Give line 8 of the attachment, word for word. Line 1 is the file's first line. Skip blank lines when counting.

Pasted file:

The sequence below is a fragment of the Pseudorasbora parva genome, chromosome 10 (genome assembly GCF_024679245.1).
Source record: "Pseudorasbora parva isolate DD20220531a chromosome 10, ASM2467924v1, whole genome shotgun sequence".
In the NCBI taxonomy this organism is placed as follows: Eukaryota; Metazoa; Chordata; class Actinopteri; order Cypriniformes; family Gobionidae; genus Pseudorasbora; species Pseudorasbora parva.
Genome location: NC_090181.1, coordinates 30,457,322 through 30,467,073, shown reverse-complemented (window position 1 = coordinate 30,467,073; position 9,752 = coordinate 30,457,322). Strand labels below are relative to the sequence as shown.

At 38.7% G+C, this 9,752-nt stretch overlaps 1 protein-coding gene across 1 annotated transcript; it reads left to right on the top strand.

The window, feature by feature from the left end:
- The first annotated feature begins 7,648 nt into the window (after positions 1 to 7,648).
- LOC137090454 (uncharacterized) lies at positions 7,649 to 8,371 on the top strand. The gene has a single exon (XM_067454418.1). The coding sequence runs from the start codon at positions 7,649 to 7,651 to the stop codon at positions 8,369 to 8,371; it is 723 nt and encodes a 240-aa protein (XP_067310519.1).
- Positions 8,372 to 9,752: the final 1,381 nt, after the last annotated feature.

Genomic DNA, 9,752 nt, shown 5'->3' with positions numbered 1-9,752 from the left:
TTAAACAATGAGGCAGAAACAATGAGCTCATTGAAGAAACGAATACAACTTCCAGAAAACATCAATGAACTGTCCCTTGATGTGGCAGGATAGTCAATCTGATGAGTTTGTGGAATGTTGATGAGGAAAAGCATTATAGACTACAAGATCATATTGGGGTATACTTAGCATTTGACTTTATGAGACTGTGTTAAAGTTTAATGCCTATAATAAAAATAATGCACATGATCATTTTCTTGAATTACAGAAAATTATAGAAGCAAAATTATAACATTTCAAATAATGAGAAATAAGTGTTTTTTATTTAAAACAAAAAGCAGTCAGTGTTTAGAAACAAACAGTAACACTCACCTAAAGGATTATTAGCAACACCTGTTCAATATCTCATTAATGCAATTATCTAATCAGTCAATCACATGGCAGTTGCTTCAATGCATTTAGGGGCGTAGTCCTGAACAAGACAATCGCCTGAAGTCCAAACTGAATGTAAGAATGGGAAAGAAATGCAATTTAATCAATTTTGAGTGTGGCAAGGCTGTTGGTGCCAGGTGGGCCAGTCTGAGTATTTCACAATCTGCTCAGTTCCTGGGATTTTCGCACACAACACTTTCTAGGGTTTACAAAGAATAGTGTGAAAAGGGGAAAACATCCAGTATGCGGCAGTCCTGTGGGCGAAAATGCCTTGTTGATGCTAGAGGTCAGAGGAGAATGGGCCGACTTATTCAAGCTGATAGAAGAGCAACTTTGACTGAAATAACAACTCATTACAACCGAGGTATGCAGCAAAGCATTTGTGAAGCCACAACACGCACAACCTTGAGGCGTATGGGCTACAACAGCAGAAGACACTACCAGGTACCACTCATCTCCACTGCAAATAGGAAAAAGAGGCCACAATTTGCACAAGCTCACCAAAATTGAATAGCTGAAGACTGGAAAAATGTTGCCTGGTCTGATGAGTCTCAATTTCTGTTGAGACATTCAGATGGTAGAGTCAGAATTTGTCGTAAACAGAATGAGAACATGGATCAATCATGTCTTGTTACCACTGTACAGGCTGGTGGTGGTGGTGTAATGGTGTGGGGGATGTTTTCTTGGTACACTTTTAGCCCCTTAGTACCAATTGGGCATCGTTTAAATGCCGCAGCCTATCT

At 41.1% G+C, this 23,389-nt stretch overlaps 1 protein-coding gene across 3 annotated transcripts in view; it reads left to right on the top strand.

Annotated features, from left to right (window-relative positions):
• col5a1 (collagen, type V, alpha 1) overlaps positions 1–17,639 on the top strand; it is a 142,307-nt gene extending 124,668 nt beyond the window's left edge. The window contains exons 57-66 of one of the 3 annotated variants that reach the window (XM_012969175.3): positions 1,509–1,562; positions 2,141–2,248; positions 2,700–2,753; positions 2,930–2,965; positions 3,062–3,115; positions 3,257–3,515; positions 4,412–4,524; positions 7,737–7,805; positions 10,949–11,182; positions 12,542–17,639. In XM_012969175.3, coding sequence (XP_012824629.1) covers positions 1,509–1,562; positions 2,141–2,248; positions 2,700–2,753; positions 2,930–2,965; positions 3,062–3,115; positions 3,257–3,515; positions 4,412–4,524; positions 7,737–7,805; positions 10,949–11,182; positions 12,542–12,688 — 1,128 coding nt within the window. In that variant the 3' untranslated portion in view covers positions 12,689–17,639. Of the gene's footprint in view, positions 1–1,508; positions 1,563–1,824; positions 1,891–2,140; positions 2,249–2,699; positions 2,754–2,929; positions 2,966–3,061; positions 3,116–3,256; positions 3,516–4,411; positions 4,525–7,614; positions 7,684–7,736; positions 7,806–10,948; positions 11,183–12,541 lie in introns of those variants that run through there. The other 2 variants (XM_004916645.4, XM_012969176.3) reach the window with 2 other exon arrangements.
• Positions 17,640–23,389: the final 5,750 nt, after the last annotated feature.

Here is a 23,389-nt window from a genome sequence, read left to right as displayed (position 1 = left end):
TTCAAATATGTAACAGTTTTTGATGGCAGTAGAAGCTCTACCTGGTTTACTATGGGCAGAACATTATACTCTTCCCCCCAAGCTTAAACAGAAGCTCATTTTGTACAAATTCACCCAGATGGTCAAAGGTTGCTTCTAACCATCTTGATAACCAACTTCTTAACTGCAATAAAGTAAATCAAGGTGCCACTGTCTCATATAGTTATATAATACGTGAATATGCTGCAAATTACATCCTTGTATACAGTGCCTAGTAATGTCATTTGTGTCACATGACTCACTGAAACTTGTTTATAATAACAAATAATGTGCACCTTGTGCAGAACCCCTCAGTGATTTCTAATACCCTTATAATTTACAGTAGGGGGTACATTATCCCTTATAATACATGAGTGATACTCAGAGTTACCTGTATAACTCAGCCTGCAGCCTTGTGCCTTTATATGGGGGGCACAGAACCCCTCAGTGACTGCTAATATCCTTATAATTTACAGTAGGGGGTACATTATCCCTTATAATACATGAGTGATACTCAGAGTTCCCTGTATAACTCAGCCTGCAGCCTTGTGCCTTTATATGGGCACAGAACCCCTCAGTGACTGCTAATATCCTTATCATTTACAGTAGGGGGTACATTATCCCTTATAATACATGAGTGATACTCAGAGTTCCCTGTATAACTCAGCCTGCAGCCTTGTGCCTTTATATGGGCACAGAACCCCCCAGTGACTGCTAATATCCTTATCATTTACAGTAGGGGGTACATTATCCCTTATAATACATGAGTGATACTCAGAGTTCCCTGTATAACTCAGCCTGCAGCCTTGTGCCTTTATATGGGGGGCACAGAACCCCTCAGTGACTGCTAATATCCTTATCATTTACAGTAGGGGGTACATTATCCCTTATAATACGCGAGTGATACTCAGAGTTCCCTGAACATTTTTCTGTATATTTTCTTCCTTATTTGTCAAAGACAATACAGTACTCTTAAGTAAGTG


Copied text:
- LOC137090454 (uncharacterized) lies at positions 7,649 to 8,371 on the top strand. The gene has a single exon (XM_067454418.1). The coding sequence runs from the start codon at positions 7,649 to 7,651 to the stop codon at positions 8,369 to 8,371; it is 723 nt and encodes a 240-aa protein (XP_067310519.1).